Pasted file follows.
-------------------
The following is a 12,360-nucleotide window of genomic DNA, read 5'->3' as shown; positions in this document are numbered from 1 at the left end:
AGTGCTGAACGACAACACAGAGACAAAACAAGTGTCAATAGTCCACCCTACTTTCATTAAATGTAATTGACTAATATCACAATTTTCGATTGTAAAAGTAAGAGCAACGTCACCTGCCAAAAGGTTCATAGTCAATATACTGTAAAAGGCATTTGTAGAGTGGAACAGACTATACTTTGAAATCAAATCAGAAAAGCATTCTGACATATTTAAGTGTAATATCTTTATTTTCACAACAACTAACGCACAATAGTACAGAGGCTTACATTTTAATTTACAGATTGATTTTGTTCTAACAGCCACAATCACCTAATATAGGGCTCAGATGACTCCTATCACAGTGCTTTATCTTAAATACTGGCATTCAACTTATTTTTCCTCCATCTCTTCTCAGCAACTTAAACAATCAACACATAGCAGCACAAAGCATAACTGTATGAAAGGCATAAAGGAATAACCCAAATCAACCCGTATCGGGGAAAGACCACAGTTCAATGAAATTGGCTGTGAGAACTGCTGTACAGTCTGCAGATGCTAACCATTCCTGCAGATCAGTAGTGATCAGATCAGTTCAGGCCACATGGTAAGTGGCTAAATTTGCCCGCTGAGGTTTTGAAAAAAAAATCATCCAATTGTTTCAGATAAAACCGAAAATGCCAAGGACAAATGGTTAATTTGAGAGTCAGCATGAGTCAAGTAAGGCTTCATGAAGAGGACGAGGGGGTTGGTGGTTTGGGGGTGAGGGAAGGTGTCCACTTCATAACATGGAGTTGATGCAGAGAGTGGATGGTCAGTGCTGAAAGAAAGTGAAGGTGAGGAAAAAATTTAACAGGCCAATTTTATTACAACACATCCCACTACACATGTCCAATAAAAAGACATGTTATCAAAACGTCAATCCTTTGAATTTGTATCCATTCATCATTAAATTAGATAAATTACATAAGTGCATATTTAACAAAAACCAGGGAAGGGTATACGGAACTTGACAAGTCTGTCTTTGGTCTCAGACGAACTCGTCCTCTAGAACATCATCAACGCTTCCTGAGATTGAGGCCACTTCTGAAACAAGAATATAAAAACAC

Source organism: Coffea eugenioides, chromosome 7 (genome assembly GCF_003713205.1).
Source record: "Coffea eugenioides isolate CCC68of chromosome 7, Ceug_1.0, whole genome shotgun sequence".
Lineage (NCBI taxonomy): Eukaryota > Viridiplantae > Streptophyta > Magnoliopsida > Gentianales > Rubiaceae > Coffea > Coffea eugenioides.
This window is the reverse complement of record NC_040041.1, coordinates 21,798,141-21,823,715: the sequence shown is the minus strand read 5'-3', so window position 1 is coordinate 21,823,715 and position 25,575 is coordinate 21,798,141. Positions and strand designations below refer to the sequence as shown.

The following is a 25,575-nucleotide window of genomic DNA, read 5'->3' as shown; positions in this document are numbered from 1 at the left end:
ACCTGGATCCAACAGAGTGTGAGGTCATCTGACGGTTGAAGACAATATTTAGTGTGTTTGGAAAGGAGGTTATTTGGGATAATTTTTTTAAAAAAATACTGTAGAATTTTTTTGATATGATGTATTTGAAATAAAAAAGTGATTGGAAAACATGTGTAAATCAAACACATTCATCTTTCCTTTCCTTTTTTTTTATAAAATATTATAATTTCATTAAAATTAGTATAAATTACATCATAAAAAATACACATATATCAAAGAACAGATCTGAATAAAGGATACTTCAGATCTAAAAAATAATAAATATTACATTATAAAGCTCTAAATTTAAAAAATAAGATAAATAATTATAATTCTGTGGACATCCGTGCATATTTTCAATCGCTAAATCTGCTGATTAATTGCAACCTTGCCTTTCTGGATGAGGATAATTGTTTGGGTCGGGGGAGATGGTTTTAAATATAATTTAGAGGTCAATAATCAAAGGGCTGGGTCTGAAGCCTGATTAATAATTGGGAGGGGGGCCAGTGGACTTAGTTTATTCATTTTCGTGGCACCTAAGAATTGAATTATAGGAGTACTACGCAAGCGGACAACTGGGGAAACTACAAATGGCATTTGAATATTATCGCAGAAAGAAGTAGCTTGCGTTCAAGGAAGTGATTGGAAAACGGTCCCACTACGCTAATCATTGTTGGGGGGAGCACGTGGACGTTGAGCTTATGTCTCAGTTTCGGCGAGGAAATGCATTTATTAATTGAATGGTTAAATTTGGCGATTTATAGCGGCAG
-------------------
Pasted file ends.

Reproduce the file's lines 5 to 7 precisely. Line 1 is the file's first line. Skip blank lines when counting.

Lineage (NCBI taxonomy): Eukaryota > Viridiplantae > Streptophyta > Magnoliopsida > Gentianales > Rubiaceae > Coffea > Coffea eugenioides.
This window is the reverse complement of record NC_040041.1, coordinates 21,798,141-21,823,715: the sequence shown is the minus strand read 5'-3', so window position 1 is coordinate 21,823,715 and position 25,575 is coordinate 21,798,141. Positions and strand designations below refer to the sequence as shown.

The following is a 25,575-nucleotide window of genomic DNA, read 5'->3' as shown; positions in this document are numbered from 1 at the left end: